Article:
Curiously, Jem, though demonstrating a newfound maturity, shows what are thought to be more feminine emotions, while Scout grapples to understand why he's so upset.
Glossary kudzu a fast-growing, hairy perennial vine of the pea family, with large, three-part leaves: In one alarming roll, Scout crashes into the Radley yard. After panicking, Scout returns safely to her own home.
However, this event is the catalyst for their next game. Dill suggests they play "Boo Radley," acting out Boo's life like some sort of drama. Atticus catches them at one point and, when asked, Jem tells Atticus the game has nothing to do with Boo Radley.
The summer continues on. When Scout begins to feel left out by Jem and Dill, she starts to spend considerable time with a neighbor, Miss Maudie Atkinson. Scout asks Miss Maudie about Boo. Miss Maudie tells her that Boo was always a friendly child, but that he grew up with a harsh father. However, Miss Maudie asserts that most of the rumors about Boo are untrue, although she thinks he might have gone crazy from being trapped in that house. Toward the end of the summer, Atticus catches Jem and Dill when they plan to leave a note on the window at the Radley house, inviting Boo out to have ice cream.
This is their attempt to lure him out. However, Atticus is angry about this, and insists that Jem, Dill, and Scout stop their games about and obsession with Boo Radley. However, on the last day of summer, just before Dill has to leave, they come up with a new plan. They plan to sneak over to the Radley home and peek inside.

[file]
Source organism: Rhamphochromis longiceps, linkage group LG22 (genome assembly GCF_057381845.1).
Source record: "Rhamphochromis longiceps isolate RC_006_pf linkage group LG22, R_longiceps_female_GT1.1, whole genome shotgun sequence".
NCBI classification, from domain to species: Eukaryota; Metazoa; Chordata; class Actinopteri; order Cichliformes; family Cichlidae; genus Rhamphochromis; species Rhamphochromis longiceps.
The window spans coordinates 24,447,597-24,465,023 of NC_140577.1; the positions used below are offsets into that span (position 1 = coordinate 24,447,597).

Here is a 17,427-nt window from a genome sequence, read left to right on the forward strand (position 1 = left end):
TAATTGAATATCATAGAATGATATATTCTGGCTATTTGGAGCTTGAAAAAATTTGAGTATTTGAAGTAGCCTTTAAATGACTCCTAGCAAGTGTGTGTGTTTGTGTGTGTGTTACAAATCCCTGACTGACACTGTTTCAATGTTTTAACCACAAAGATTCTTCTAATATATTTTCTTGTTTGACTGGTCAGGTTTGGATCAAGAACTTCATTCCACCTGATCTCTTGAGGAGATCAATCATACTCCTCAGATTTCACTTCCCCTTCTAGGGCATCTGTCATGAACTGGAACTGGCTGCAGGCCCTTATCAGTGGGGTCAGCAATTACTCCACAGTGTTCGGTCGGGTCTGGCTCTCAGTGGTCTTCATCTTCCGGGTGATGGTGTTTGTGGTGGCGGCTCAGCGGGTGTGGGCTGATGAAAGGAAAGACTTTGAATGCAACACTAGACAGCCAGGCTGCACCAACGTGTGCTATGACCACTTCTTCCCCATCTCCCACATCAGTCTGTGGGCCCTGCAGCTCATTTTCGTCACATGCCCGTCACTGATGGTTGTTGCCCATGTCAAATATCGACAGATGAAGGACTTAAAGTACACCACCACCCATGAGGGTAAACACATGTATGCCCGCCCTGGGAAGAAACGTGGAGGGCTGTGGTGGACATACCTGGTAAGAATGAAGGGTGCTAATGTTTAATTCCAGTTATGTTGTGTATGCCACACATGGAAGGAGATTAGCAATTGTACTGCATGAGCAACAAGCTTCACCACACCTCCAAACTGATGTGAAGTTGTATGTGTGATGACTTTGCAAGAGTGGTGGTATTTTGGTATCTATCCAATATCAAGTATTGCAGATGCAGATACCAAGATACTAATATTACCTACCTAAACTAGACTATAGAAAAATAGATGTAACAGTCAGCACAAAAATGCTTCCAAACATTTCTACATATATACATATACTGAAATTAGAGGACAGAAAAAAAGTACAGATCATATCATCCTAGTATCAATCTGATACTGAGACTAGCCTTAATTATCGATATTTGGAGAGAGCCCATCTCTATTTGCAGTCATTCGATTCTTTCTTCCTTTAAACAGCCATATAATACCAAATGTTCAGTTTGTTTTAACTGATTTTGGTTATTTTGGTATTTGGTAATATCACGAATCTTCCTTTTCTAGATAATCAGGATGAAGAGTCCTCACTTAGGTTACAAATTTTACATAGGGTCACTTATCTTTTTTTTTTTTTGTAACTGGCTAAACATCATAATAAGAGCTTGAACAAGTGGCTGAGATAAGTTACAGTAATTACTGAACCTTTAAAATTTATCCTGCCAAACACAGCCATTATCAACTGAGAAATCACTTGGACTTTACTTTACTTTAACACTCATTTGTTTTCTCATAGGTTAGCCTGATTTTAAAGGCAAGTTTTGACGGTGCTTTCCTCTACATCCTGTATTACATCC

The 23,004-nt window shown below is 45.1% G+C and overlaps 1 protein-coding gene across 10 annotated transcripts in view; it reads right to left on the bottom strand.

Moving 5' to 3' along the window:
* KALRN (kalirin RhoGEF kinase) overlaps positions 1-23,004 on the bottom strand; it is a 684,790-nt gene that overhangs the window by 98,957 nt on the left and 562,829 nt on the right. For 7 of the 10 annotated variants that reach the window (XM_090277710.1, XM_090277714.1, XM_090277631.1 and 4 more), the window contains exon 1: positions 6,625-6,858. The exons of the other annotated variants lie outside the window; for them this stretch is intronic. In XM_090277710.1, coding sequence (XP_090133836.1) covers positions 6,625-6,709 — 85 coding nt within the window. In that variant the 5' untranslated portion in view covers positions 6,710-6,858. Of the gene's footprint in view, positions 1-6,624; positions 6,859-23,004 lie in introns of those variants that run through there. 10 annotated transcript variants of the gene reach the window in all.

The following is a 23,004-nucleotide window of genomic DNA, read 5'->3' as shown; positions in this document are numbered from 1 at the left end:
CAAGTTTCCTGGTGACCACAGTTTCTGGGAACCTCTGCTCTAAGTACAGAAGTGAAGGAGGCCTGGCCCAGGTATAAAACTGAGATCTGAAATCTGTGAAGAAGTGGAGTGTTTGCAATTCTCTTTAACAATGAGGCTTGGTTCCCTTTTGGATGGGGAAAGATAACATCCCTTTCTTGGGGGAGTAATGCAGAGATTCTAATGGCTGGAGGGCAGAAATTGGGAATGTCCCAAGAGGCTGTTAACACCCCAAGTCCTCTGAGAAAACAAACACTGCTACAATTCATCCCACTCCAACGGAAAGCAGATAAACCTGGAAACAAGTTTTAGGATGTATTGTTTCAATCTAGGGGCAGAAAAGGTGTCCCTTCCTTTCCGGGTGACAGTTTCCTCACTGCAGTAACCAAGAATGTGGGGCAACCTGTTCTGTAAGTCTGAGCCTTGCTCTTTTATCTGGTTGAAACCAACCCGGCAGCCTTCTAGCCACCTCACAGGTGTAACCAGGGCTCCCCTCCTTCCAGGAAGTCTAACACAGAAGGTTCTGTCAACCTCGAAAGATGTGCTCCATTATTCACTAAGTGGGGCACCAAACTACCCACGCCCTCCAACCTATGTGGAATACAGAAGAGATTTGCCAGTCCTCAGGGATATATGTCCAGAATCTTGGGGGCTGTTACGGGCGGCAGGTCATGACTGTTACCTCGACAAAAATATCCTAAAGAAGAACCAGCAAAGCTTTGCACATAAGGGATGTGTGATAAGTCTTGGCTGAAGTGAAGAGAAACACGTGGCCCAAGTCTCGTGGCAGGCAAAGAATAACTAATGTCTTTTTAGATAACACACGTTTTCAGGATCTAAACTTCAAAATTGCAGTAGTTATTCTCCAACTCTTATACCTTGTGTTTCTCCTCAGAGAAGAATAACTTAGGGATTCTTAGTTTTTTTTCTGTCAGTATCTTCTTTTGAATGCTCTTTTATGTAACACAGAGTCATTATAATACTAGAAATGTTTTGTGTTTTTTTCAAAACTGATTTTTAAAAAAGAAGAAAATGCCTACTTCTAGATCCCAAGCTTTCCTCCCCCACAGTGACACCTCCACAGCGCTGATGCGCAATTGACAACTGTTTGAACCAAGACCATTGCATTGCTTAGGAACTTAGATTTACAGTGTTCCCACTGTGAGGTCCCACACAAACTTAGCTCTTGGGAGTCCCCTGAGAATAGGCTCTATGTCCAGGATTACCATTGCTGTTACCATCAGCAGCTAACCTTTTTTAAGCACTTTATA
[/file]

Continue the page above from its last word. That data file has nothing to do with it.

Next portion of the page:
The three of them go over to the Radley house one night and walk the perimeter of the house, looking in windows. Suddenly, a man appears, and the three of them take off running.
They crawl under a fence on the property as the man fires shots at them. Jem's pants get stuck on the fence, and he is forced to leave them behind in his desperate attempt to escape.
When they arrive home, there are several adults gathered at their house including Miss Maudie, Atticus, and Stephanie Crawford, the neighborhood gossip. They are talking about how Nathan Radley fired shots at someone who was on his property, someone he notes in particular as a black man.
Atticus notices that Jem's pants are missing, and Dill tells him Jem lost his pants in a game of strip poker. Jem goes back to the fence that night to retrieve his pants. In Chapter 7, the next school year starts for Jem and Scout.
To Kill a Mockingbird
Curiously enough, Jem tells his sister that, when he went back for the pants the night they tried to spy on Boo, they were neatly hanging over the fence and the hole in them had been mended. Scout continues to be disillusioned with school, but Jem promises her that it will get better every year.
Later in the school year, Jem and Scout find another oddity in the knothole of the oak tree. They are two figurines carved out of soap who looking suspiciously like Jem and Scout. Several other items appear in the tree over the next few days, including more chewing gum, a spelling bee metal, and an old watch.
Eventually, however, Jem and Scout find one day that the knothole has been filled with cement.